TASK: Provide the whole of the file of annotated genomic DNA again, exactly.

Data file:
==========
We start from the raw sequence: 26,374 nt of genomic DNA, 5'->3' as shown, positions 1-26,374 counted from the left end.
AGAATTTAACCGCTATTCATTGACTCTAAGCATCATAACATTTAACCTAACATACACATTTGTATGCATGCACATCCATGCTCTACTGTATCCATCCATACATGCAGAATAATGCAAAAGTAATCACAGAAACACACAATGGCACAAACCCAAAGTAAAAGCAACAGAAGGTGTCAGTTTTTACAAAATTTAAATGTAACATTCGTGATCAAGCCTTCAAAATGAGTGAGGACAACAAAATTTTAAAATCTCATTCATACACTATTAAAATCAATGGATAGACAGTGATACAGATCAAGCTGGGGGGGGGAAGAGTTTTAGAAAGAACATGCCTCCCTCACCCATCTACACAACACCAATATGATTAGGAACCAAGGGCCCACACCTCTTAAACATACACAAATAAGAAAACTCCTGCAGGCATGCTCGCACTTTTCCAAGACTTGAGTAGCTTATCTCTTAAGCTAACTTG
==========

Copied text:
We start from the raw sequence: 26,374 nt of genomic DNA, 5'->3' as shown, positions 1-26,374 counted from the left end.
AGAATTTAACCGCTATTCATTGACTCTAAGCATCATAACATTTAACCTAACATACACATTTGTATGCATGCACATCCATGCTCTACTGTATCCATCCATACATGCAGAATAATGCAAAAGTAATCACAGAAACACACAATGGCACAAACCCAAAGTAAAAGCAACAGAAGGTGTCAGTTTTTACAAAATTTAAATGTAACATTCGTGATCAAGCCTTCAAAATGAGTGAGGACAACAAAATTTTAAAATCTCATTCATACACTATTAAAATCAATGGATAGACAGTGATACAGATCAAGCTGGGGGGGGGAAGAGTTTTAGAAAGAACATGCCTCCCTCACCCATCTACACAACACCAATATGATTAGGAACCAAGGGCCCACACCTCTTAAACATACACAAATAAGAAAACTCCTGCAGGCATGCTCGCACTTTTCCAAGACTTGAGTAGCTTATCTCTTAAGCTAACTTG